Thames Water has declared victory in its nine-week battle against a monster restaurant-fuelled fatberg that was clogging up a sewer in Whitechapel.
As revealed by FEJ in September, restaurants and food outlets were largely to blame for the 250-metre long congealed mass, which was one of the largest ever found.
Teams have been working in cramped and challenging conditions four metres below the east London street to remove the famous congealed mass of fat, oil and domestic waste.
Work in Whitechapel Road took longer than first expected due to the damage the fatberg – weighing a whopping 130 tonnes – caused to the one metre high egg-shaped sewer, with the final stretch removed manually, “using brute force and shovels”.
Thames Water waste network manager, Alex Saunders, said: “Our work is finished, and the beast finally defeated after a mammoth effort from the team. It was some of the most gut-wrenching work many would have seen on national television, and one of the reasons why the man-made Whitechapel fatberg captured the world’s imagination. The good news is it has helped Thames Water and other water companies around the world get the message across that cooking fat, oils and grease should never go down the plughole.”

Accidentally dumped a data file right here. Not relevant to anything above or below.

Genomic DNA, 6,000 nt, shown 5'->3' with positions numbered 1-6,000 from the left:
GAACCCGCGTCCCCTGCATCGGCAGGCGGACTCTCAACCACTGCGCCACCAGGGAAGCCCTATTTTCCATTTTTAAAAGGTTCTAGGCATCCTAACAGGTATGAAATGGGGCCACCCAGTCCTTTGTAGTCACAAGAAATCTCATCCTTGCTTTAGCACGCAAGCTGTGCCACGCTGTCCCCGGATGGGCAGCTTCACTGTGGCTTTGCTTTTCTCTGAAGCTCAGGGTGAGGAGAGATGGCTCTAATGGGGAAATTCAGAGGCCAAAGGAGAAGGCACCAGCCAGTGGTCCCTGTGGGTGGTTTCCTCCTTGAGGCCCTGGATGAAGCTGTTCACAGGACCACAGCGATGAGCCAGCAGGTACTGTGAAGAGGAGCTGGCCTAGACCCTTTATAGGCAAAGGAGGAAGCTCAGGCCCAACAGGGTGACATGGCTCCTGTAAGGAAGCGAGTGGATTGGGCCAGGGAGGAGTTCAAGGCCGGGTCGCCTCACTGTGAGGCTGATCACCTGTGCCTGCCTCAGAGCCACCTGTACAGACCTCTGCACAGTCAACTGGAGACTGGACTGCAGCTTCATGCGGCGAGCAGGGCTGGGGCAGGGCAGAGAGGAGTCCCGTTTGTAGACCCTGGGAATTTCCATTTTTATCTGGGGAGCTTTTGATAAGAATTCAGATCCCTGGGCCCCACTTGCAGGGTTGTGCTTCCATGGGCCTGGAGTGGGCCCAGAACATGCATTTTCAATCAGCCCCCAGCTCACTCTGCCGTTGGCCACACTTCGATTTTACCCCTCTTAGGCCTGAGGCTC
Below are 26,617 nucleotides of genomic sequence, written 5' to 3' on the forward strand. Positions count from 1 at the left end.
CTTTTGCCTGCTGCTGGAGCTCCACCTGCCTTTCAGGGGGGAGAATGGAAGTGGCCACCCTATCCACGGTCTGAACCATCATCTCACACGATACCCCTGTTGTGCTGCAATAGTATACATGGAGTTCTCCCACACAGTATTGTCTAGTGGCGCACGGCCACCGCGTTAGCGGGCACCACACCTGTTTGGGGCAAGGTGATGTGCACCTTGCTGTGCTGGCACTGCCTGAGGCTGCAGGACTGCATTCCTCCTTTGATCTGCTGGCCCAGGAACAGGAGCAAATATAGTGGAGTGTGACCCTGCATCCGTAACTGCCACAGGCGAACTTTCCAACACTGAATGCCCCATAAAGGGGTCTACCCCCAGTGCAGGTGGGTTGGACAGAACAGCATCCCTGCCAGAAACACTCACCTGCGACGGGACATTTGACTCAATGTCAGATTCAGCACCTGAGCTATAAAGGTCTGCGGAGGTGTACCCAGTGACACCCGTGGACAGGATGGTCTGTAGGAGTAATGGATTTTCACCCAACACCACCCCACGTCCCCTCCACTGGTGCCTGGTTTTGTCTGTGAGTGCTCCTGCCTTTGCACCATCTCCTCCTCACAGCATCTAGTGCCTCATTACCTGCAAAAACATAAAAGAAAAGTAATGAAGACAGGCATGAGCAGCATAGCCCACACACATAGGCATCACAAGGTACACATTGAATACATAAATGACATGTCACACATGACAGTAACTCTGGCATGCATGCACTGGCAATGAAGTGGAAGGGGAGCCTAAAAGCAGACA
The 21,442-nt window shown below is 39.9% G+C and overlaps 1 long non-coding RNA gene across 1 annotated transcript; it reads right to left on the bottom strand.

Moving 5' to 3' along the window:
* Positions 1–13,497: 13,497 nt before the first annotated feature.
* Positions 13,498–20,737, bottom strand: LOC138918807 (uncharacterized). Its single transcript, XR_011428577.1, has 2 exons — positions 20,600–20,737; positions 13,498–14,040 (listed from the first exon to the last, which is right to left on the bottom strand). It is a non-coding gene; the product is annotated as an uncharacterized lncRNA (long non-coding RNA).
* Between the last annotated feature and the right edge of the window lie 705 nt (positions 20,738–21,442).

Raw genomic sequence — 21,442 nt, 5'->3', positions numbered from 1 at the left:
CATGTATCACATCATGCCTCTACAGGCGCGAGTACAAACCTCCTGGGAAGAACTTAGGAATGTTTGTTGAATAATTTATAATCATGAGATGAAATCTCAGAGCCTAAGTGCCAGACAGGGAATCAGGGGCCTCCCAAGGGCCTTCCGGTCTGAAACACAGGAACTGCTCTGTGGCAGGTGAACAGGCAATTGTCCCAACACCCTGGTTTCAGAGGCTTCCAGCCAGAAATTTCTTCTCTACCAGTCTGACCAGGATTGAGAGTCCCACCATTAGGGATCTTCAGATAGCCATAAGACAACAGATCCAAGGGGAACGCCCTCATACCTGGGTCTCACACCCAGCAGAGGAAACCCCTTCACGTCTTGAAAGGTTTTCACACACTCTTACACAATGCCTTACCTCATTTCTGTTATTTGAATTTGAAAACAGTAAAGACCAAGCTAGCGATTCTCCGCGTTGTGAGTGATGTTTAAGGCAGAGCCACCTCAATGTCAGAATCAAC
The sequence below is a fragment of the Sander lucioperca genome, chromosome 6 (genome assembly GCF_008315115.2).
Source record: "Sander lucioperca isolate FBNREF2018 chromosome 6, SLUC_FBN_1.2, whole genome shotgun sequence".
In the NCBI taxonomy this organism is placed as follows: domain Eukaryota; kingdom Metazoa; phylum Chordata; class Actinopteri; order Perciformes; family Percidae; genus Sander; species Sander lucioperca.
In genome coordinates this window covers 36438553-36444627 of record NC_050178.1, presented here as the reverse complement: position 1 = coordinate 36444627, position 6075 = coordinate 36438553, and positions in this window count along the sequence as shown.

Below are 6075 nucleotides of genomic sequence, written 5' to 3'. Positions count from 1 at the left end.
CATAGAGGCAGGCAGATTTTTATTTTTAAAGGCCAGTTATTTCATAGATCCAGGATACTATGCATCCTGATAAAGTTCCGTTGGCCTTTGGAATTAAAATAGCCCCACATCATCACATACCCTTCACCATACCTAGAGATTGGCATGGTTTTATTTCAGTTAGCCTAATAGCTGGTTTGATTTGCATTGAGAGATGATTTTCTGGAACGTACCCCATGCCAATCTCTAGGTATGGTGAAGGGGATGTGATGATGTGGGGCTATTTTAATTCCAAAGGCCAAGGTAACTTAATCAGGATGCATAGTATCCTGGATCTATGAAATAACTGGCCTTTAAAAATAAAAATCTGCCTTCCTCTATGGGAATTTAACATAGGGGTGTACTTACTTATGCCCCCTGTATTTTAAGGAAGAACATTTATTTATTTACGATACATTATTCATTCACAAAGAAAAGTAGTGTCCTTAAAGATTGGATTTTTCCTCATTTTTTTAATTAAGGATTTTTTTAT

A ‘before’ and ‘after’ shot of the Whitechapel sewer that was clogged up by a giant fatberg.
Thames Water spends around £1m a month clearing blockages from its 68,000 mile sewer network.
Eight times every hour a customer suffers a blockage caused by items being flushed away or put down the drain which shouldn’t be.
Engineers at the firm began visiting food outlets earlier this year to discuss how they dispose of fat and food waste, plus offer advice on grease trapping equipment for commercial kitchens.
Andy Brierley, director of Lanes Utilities, Thames Water’s wastewater network services maintenance partner, added: “Nailing this fatberg was like battling a giant Harry Potter movie creature beneath the streets of London. Around each sewer corner we discovered a new fatberg challenge.”